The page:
British lawmakers have proposed school transportation legislation in Parliament that they hope would cut pollution, reduce traffic congestion, and encourage students to exercise.
The School Transport Bill would provide selected local education authorities, akin to American school districts, with £200,000 each ($357,298 U.S.) in start-up funding for programs that would cause less harm to the environment and make students healthier.
According to England’s Department for Education and Skills, the pilot programs would include implementation of “walking buses,” in which students would walk to school in adult-led groups and collect other students from set locations along the route; creation of safe bicycle routes to schools; and the staggering of starting times at different schools in the same area.
The bill would also try to make student-transportation fees more equitable. It would allow local authorities to charge parents for school travel, while taking into account how much each family was able to pay. Students who live more than three miles from their schools receive free transportation now, but the families of most students who live closer must cover the cost themselves.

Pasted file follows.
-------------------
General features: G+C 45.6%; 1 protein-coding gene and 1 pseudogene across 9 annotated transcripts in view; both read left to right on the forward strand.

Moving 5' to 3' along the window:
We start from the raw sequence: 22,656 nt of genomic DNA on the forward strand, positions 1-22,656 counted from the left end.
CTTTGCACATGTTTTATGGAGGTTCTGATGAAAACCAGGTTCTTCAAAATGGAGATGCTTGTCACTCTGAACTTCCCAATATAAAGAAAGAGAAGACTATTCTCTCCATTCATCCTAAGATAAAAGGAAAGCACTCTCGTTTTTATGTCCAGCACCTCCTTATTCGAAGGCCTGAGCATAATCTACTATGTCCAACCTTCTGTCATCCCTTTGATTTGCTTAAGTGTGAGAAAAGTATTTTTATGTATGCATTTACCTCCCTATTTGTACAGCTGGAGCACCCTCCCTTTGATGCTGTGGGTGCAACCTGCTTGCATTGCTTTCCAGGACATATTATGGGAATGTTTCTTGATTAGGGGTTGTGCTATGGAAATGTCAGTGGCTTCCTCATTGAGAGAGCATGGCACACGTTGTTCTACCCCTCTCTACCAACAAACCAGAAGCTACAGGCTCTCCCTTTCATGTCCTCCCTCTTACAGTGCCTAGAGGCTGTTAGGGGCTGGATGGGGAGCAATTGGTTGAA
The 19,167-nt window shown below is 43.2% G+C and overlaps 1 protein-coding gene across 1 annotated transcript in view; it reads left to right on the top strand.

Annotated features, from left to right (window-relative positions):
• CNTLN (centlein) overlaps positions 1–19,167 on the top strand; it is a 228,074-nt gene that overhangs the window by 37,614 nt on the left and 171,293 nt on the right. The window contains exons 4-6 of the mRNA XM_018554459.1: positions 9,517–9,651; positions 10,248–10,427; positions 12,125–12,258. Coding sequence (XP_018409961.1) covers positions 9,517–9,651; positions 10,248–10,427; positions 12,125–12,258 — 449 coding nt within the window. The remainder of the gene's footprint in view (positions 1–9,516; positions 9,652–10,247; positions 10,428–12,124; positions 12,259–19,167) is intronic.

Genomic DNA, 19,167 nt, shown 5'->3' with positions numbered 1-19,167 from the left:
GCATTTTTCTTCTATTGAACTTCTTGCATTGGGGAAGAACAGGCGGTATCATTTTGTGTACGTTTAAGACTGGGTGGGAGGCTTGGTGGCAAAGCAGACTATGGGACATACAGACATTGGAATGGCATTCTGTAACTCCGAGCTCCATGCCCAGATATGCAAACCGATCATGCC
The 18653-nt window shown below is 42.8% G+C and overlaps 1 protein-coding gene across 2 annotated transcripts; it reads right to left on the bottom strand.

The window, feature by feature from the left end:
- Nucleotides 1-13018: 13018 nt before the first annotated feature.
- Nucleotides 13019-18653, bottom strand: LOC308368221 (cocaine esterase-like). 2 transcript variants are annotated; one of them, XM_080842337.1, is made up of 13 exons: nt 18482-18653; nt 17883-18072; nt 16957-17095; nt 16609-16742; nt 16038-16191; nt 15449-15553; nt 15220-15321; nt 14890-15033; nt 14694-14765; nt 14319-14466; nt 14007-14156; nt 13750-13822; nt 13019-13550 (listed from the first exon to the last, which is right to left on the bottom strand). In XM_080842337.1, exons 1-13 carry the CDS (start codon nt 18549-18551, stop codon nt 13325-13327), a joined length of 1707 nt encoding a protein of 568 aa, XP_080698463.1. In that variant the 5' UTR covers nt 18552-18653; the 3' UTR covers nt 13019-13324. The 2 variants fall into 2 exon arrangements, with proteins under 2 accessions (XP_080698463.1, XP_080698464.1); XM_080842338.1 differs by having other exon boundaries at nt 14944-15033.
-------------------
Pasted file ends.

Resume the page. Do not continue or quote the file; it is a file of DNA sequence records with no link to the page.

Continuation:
The current system also does not account for family income. According to an Education Department poll, in households that make less than £25,000 ($44,657 U.S.), parents pay 69 percent of transportation costs, while the government subsidizes the remainder. The same poll shows that in households that make £25,000 or more, the parents bear only 56 percent of the cost.
Coverage of cultural understanding and international issues in education is supported in part by the Atlantic Philanthropies.